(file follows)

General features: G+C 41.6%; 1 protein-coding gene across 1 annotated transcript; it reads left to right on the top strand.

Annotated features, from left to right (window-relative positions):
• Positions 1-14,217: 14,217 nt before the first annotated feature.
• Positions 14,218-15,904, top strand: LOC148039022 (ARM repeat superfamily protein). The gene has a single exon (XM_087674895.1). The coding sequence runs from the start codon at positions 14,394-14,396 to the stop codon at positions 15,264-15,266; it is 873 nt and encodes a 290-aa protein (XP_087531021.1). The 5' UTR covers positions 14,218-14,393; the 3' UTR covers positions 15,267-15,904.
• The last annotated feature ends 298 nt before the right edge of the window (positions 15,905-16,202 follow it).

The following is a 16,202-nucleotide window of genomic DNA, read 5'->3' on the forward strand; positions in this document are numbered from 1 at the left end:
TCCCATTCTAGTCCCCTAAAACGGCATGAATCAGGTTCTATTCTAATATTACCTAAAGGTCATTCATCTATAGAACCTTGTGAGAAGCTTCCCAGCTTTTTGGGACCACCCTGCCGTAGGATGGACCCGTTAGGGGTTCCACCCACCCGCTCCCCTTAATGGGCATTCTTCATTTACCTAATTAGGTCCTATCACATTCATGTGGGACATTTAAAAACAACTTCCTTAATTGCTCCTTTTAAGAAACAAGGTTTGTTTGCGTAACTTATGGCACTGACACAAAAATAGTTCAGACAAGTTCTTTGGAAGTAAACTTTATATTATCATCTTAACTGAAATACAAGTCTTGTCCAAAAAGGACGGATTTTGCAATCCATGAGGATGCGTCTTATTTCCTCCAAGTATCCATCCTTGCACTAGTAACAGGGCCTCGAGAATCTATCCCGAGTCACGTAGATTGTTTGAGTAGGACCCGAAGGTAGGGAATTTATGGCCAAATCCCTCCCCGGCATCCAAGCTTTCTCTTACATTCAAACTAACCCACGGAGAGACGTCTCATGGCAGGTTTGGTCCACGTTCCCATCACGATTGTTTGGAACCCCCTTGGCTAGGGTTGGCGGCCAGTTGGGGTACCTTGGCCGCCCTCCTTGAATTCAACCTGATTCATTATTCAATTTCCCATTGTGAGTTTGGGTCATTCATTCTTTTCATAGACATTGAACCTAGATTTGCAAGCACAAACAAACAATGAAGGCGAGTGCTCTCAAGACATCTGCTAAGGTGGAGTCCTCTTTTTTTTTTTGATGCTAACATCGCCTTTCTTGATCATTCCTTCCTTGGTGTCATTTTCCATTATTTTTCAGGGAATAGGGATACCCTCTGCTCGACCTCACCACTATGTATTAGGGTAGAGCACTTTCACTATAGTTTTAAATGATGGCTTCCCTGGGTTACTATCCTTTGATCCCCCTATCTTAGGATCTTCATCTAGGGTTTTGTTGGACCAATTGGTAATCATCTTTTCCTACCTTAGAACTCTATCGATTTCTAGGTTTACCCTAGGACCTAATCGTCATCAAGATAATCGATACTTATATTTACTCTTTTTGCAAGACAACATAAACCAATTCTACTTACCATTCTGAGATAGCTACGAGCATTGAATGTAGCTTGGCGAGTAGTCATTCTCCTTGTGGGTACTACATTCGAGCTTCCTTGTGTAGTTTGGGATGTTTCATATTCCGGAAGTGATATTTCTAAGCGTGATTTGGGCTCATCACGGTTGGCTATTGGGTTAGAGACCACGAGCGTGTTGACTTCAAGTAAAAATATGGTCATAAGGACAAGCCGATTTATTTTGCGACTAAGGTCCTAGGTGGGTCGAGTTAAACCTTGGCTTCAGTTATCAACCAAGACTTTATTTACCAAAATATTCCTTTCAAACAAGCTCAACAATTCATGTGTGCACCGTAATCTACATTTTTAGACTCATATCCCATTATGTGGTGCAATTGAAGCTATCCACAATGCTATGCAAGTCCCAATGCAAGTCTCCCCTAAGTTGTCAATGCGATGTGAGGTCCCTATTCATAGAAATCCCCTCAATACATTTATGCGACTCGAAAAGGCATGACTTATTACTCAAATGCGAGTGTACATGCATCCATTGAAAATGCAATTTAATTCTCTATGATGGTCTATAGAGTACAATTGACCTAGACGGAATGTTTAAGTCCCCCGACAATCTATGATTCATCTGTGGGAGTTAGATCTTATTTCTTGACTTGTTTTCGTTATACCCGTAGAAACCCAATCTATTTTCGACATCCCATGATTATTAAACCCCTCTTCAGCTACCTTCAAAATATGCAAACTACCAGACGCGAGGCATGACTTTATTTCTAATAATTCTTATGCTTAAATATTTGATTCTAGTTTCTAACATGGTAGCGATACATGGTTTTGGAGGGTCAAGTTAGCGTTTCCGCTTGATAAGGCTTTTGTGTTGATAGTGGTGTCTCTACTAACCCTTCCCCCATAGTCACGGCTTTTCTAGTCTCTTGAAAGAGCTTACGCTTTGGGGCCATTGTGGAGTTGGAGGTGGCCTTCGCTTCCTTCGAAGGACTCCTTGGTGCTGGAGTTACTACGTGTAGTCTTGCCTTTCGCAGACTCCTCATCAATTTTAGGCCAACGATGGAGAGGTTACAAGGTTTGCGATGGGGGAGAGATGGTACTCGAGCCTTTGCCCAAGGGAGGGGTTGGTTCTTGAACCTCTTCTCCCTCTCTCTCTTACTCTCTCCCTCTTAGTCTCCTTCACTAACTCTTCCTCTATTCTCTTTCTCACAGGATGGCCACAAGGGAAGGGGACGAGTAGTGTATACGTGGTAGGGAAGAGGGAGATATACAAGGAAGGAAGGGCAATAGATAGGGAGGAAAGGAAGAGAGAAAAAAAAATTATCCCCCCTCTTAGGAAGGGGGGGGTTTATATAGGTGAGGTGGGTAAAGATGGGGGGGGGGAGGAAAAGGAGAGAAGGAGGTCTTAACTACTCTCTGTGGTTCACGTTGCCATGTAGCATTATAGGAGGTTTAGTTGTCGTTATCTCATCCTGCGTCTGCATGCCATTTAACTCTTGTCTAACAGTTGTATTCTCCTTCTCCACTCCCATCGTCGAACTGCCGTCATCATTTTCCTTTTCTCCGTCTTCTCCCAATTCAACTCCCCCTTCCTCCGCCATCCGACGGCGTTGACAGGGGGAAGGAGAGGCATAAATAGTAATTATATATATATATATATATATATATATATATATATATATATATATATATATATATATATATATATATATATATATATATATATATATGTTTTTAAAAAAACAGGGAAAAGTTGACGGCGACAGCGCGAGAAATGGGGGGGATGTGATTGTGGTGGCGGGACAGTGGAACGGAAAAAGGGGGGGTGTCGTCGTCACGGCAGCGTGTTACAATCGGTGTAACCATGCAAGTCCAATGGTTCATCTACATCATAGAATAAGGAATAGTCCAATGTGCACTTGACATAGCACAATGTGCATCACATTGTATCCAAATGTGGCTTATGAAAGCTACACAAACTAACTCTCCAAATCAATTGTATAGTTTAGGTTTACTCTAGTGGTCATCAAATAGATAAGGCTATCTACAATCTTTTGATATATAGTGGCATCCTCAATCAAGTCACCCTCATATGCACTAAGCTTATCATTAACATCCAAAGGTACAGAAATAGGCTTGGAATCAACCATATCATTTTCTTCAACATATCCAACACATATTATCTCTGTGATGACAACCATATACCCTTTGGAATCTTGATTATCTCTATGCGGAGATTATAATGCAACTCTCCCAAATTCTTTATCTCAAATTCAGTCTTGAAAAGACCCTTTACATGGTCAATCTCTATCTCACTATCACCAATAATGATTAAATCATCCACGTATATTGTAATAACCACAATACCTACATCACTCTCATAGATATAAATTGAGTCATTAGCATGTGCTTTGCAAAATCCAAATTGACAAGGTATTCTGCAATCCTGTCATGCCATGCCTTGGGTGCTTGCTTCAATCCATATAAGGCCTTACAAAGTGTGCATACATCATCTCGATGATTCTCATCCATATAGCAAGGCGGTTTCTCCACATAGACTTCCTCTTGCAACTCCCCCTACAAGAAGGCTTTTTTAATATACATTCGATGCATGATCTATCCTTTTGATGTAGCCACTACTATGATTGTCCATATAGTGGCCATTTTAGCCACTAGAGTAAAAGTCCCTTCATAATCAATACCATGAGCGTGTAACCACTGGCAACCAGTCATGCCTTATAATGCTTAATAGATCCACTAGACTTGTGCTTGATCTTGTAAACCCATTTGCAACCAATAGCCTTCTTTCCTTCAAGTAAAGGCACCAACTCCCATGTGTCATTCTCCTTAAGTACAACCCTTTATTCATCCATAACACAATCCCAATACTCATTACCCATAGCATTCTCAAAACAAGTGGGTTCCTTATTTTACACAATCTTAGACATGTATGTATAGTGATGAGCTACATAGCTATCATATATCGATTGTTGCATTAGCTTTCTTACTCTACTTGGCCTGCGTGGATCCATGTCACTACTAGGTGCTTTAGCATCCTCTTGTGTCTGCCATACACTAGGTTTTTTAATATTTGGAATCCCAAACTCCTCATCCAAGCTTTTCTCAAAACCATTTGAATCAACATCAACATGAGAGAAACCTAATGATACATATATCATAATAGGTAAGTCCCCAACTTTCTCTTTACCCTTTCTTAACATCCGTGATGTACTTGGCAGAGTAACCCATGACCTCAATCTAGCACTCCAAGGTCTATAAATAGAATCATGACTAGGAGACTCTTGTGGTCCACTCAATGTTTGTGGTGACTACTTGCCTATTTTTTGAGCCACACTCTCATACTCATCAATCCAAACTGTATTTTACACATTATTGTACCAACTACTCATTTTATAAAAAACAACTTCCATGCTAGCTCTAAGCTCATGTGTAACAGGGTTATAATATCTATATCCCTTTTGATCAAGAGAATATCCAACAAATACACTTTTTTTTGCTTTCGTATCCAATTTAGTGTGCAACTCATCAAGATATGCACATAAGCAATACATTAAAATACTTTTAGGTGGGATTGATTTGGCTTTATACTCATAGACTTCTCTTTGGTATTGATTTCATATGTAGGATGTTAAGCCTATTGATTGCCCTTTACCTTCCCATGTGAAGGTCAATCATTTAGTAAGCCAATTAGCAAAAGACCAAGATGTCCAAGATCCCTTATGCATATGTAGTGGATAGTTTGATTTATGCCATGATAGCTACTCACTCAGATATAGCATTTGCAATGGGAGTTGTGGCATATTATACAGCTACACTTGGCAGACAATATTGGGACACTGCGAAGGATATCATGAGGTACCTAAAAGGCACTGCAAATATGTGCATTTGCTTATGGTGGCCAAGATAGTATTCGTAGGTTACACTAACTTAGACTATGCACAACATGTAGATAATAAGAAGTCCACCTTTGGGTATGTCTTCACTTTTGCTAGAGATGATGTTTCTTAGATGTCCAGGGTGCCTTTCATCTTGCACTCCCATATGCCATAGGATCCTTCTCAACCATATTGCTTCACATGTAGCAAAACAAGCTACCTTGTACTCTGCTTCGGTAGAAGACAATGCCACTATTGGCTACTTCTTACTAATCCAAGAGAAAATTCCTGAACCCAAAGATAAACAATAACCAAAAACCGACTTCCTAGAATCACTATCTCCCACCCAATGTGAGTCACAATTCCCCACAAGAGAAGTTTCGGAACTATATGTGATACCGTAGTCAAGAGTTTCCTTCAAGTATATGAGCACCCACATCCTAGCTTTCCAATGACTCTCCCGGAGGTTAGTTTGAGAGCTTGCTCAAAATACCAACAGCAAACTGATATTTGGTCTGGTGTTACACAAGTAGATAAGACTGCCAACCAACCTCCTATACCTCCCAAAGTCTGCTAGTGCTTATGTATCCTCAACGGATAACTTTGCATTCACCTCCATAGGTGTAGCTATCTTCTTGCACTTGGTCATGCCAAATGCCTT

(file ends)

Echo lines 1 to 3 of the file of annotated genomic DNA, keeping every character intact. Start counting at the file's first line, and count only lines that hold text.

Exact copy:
General features: G+C 41.6%; 1 protein-coding gene across 1 annotated transcript; it reads left to right on the top strand.

Annotated features, from left to right (window-relative positions):
• Positions 1-14,217: 14,217 nt before the first annotated feature.